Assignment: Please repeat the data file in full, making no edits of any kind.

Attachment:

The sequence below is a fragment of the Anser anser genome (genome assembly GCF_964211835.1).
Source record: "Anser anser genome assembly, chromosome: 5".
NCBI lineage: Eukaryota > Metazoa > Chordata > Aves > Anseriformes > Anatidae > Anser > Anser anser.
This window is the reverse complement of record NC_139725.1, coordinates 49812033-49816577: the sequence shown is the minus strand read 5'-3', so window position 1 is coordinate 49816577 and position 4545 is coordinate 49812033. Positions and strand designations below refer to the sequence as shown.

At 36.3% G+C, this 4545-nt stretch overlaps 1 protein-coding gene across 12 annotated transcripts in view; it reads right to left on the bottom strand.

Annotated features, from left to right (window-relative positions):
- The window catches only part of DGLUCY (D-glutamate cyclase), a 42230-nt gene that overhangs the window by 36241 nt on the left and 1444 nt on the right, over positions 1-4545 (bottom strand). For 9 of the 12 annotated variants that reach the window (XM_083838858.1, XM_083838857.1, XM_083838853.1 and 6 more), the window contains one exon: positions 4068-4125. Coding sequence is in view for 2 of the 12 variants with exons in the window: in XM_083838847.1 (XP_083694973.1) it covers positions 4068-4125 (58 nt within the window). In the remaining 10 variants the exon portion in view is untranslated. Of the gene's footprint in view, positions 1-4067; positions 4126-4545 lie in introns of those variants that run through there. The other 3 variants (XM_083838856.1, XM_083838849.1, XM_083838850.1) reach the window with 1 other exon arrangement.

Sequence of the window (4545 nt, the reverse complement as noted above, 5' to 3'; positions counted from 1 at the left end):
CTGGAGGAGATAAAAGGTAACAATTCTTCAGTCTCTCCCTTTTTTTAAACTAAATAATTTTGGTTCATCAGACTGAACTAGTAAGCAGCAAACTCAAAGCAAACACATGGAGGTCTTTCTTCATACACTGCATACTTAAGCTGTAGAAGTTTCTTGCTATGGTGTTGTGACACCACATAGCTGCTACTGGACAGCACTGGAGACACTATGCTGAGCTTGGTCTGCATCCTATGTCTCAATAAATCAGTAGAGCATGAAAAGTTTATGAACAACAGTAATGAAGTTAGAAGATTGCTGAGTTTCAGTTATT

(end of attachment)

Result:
The sequence below is a fragment of the Anser anser genome (genome assembly GCF_964211835.1).
Source record: "Anser anser genome assembly, chromosome: 5".
NCBI lineage: Eukaryota > Metazoa > Chordata > Aves > Anseriformes > Anatidae > Anser > Anser anser.
This window is the reverse complement of record NC_139725.1, coordinates 49812033-49816577: the sequence shown is the minus strand read 5'-3', so window position 1 is coordinate 49816577 and position 4545 is coordinate 49812033. Positions and strand designations below refer to the sequence as shown.

At 36.3% G+C, this 4545-nt stretch overlaps 1 protein-coding gene across 12 annotated transcripts in view; it reads right to left on the bottom strand.

Annotated features, from left to right (window-relative positions):
- The window catches only part of DGLUCY (D-glutamate cyclase), a 42230-nt gene that overhangs the window by 36241 nt on the left and 1444 nt on the right, over positions 1-4545 (bottom strand). For 9 of the 12 annotated variants that reach the window (XM_083838858.1, XM_083838857.1, XM_083838853.1 and 6 more), the window contains one exon: positions 4068-4125. Coding sequence is in view for 2 of the 12 variants with exons in the window: in XM_083838847.1 (XP_083694973.1) it covers positions 4068-4125 (58 nt within the window). In the remaining 10 variants the exon portion in view is untranslated. Of the gene's footprint in view, positions 1-4067; positions 4126-4545 lie in introns of those variants that run through there. The other 3 variants (XM_083838856.1, XM_083838849.1, XM_083838850.1) reach the window with 1 other exon arrangement.

Sequence of the window (4545 nt, the reverse complement as noted above, 5' to 3'; positions counted from 1 at the left end):
CTGGAGGAGATAAAAGGTAACAATTCTTCAGTCTCTCCCTTTTTTTAAACTAAATAATTTTGGTTCATCAGACTGAACTAGTAAGCAGCAAACTCAAAGCAAACACATGGAGGTCTTTCTTCATACACTGCATACTTAAGCTGTAGAAGTTTCTTGCTATGGTGTTGTGACACCACATAGCTGCTACTGGACAGCACTGGAGACACTATGCTGAGCTTGGTCTGCATCCTATGTCTCAATAAATCAGTAGAGCATGAAAAGTTTATGAACAACAGTAATGAAGTTAGAAGATTGCTGAGTTTCAGTTATT